The number of U.S. banks and thrifts considered concentrated in commercial real estate lending fell in the third quarter from the year-ago quarter by 11.0% to 405 and from the second-quarter level of 412.
Total CRE loans continued to grow in the third quarter, rising 1.6% quarter over quarter and 5.7% year over year to $1.904 trillion. Delinquent CRE loans remained unchanged quarter over quarter at 0.51% as of Sept. 30, but that was a 3-basis-point decrease from the year-ago quarter.
Since 2006, U.S. banking regulators have advised banks that CRE loan concentrations above a certain threshold could lead to increased regulatory scrutiny. In 2015, the guidance was reissued in light of substantial CRE loan growth.
The guidance states that banks may be considered "concentrated" in CRE loans if one of two thresholds is met: first, if CRE loans are greater than 300% of risk-based capital and CRE loans have grown by more than 50% over the last three years; or second, if construction and land development loans are more than 100% of risk-based capital.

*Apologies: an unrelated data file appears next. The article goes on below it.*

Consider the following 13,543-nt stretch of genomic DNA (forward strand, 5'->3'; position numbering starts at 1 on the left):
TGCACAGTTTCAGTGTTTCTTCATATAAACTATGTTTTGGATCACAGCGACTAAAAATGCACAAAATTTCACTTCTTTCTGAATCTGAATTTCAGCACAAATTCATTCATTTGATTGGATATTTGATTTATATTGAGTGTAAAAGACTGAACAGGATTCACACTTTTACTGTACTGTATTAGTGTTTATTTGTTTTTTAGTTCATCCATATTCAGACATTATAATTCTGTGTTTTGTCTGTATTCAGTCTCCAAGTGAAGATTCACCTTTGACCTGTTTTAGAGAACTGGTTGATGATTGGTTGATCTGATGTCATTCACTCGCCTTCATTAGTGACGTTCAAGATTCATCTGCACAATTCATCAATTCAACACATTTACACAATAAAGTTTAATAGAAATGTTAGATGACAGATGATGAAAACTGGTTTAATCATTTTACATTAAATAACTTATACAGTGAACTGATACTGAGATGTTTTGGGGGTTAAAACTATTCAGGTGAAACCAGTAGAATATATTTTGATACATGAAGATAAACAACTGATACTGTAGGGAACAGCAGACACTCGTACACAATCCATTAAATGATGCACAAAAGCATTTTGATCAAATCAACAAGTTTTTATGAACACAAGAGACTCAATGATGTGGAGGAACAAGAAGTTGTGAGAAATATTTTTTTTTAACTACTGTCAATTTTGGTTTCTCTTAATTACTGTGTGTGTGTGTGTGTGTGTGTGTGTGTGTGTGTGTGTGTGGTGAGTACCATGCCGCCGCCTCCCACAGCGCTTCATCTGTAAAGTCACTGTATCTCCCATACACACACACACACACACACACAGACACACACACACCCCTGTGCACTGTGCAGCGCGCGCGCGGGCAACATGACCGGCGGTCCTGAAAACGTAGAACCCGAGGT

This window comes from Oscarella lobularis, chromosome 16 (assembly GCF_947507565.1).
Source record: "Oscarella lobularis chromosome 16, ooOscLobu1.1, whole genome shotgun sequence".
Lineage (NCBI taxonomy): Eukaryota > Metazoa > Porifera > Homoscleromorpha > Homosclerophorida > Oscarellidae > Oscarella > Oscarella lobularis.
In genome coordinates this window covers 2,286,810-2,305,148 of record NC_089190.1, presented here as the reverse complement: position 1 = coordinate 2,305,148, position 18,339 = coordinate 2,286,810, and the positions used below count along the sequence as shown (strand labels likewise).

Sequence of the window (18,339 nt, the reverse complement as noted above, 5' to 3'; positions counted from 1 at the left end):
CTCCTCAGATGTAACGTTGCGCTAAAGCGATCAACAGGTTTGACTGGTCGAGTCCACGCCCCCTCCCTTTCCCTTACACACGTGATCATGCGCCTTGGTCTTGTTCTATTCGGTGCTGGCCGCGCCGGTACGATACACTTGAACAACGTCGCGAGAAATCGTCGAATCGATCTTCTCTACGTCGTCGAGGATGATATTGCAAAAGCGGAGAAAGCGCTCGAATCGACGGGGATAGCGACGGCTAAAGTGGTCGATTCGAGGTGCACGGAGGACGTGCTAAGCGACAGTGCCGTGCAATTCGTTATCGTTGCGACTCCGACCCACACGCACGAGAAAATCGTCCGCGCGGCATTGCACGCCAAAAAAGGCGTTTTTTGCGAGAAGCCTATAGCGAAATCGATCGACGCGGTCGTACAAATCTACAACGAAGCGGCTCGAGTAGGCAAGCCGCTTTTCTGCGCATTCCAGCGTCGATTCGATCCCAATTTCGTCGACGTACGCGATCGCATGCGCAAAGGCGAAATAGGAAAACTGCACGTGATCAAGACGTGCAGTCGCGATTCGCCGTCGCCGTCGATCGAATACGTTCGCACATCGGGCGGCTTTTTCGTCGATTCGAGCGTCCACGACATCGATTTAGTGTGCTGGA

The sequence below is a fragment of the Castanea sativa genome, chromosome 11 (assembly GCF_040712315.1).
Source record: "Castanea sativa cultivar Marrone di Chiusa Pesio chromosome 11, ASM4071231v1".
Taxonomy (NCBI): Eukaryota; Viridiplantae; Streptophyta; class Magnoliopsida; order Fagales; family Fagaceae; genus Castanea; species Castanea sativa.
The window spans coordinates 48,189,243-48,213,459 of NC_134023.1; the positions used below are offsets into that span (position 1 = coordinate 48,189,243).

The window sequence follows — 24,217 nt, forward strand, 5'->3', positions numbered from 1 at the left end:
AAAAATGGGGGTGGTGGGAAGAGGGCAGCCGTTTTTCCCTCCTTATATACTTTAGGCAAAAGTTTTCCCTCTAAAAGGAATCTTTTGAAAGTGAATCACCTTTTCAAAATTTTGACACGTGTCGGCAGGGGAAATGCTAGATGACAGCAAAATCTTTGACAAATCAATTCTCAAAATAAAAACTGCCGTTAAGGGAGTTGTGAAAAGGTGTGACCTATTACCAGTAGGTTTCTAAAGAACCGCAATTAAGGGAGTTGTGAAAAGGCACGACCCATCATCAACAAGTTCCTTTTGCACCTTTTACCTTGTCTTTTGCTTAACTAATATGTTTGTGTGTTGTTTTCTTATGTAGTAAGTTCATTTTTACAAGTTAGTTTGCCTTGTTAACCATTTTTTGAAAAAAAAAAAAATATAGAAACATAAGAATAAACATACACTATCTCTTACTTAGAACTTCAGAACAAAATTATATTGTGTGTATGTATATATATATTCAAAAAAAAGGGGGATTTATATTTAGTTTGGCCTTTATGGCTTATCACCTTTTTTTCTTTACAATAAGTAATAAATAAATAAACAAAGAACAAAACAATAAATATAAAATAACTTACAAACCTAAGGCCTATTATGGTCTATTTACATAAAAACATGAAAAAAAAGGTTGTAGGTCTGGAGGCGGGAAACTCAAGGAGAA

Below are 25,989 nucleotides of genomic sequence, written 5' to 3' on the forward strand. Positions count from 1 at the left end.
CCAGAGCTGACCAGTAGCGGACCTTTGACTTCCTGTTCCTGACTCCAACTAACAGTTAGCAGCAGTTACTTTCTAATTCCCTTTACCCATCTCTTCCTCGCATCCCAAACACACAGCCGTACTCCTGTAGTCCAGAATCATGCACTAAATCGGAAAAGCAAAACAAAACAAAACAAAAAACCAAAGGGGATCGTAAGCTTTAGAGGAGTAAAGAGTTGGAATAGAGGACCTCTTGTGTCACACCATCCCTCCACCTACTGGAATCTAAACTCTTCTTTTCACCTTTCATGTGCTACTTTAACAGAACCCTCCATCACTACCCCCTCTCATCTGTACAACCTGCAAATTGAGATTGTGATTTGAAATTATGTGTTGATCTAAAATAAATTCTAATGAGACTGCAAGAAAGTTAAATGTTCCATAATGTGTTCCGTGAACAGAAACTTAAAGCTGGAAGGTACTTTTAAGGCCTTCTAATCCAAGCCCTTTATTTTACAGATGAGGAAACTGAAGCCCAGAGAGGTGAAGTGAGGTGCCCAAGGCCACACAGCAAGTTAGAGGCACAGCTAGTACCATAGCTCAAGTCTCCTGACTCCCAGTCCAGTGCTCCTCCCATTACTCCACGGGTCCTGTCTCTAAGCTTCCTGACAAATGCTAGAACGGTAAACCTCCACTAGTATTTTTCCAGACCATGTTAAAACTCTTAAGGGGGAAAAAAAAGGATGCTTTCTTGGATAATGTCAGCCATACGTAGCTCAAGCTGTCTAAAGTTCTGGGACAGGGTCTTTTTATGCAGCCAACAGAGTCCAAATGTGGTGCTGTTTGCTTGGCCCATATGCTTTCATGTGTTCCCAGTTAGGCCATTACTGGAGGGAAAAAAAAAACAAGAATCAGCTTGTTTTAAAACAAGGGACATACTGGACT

The regulatory definition of CRE lending includes four categories: construction and land development loans; multifamily loans; loans secured by nonowner-occupied commercial properties; and loans used to finance CRE or construction and development activities not secured by real estate.
Note: Data reported in this article may not match data reported in prior articles due to company restatements.
Click here to access an Excel spreadsheet that lists companies concentrated in CRE as of Sept. 30, 2019.